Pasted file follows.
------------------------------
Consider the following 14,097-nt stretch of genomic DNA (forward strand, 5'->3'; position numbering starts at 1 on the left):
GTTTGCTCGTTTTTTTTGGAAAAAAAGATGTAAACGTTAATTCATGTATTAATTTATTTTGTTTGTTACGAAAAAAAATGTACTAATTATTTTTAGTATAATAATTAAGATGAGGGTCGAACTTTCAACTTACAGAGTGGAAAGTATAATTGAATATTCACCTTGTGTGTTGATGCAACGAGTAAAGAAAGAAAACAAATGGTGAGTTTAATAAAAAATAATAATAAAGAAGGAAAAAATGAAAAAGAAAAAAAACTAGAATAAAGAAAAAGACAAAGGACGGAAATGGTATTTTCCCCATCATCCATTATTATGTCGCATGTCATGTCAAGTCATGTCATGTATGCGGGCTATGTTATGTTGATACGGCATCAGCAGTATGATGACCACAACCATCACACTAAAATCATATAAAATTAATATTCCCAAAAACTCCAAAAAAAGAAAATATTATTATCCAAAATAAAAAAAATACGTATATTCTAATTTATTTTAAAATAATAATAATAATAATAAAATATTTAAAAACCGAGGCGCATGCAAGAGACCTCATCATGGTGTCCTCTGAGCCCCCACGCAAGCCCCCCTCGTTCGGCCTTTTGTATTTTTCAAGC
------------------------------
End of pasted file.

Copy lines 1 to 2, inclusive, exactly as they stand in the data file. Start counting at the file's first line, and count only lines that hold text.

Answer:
Consider the following 14,097-nt stretch of genomic DNA (forward strand, 5'->3'; position numbering starts at 1 on the left):
GTTTGCTCGTTTTTTTTGGAAAAAAAGATGTAAACGTTAATTCATGTATTAATTTATTTTGTTTGTTACGAAAAAAAATGTACTAATTATTTTTAGTATAATAATTAAGATGAGGGTCGAACTTTCAACTTACAGAGTGGAAAGTATAATTGAATATTCACCTTGTGTGTTGATGCAACGAGTAAAGAAAGAAAACAAATGGTGAGTTTAATAAAAAATAATAATAAAGAAGGAAAAAATGAAAAAGAAAAAAAACTAGAATAAAGAAAAAGACAAAGGACGGAAATGGTATTTTCCCCATCATCCATTATTATGTCGCATGTCATGTCAAGTCATGTCATGTATGCGGGCTATGTTATGTTGATACGGCATCAGCAGTATGATGACCACAACCATCACACTAAAATCATATAAAATTAATATTCCCAAAAACTCCAAAAAAAGAAAATATTATTATCCAAAATAAAAAAAATACGTATATTCTAATTTATTTTAAAATAATAATAATAATAATAAAATATTTAAAAACCGAGGCGCATGCAAGAGACCTCATCATGGTGTCCTCTGAGCCCCCACGCAAGCCCCCCTCGTTCGGCCTTTTGTATTTTTCAAGC